If you take the orbit of 1/1 under the action of the free submonoid of SL_2(\mathbb{Z}) generated by \binom{11}{01} and \binom{10}{11}, you produce all of the positive rationals, but the structure you get from left-multiplication is the Calkin-Wilf tree. In order to get the Stern-Brocot tree, you may use the same monoid, but you have to describe the action by a kind of insertion: Given a word W in the monoid, the corresponding tree element is the rational corresponding to the vector W\binom{1}{1}, and the descendents are W\binom{11}{01}\binom{1}{1} and W \binom{10}{11}\binom{1}{1}. The distinction is essentially the monoid version of right versus left actions of groups on Cayley graphs (or perhaps, Cayley graphs of opposite groups).

    For the Stern-Brocot tree, the right-multiplication of a generator corresponds to adding 1 to the end of an unsigned continued fraction expansion of an entry. For Ford circles, one may also right-multiply words in SL_2(\mathbb{Z}) by generators, but this corresponds to operations on signed continued fractions.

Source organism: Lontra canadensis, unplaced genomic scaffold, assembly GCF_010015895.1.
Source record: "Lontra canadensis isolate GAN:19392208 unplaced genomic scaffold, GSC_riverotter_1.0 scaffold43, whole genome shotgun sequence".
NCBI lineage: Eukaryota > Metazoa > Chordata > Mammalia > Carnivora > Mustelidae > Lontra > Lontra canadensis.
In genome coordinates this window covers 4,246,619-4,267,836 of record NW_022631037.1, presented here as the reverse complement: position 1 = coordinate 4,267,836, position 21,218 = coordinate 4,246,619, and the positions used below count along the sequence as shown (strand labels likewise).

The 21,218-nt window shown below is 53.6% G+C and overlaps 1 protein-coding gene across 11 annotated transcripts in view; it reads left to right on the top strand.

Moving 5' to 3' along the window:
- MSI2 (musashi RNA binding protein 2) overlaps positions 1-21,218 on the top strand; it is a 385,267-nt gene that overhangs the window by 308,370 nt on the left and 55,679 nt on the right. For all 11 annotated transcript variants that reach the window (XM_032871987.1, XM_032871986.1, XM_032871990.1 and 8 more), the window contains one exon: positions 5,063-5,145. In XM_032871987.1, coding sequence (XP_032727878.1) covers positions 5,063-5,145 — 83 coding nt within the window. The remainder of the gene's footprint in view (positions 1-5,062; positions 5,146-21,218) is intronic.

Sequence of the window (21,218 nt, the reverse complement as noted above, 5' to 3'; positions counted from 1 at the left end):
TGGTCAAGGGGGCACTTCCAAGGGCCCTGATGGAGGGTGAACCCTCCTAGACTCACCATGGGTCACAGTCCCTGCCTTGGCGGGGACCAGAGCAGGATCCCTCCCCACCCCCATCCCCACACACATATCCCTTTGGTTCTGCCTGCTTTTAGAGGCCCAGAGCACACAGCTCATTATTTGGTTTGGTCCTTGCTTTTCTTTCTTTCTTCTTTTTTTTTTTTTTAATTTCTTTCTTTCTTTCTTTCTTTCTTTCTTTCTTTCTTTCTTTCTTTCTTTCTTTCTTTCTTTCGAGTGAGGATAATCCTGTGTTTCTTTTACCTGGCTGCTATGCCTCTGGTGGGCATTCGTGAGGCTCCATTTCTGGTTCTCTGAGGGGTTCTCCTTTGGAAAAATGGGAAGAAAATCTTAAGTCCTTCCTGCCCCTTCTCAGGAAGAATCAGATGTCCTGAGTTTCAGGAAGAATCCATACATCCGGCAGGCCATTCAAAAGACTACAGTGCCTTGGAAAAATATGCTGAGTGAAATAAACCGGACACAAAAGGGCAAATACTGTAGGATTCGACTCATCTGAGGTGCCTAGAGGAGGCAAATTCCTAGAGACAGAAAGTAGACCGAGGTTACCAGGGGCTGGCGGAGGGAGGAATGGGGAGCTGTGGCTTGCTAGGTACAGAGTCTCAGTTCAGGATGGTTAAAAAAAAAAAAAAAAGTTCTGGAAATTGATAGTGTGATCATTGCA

2. Nice post! One small comment, to make matrices in line look smaller you can try using the “smallmatrix” command. For example, \left(\begin{smallmatrix}1 & 0\\ 1 & 1\end{smallmatrix}\right) produces \left(\begin{smallmatrix}1 & 0\\ 1 & 1\end{smallmatrix}\right).

    I apologize if you were already aware of this.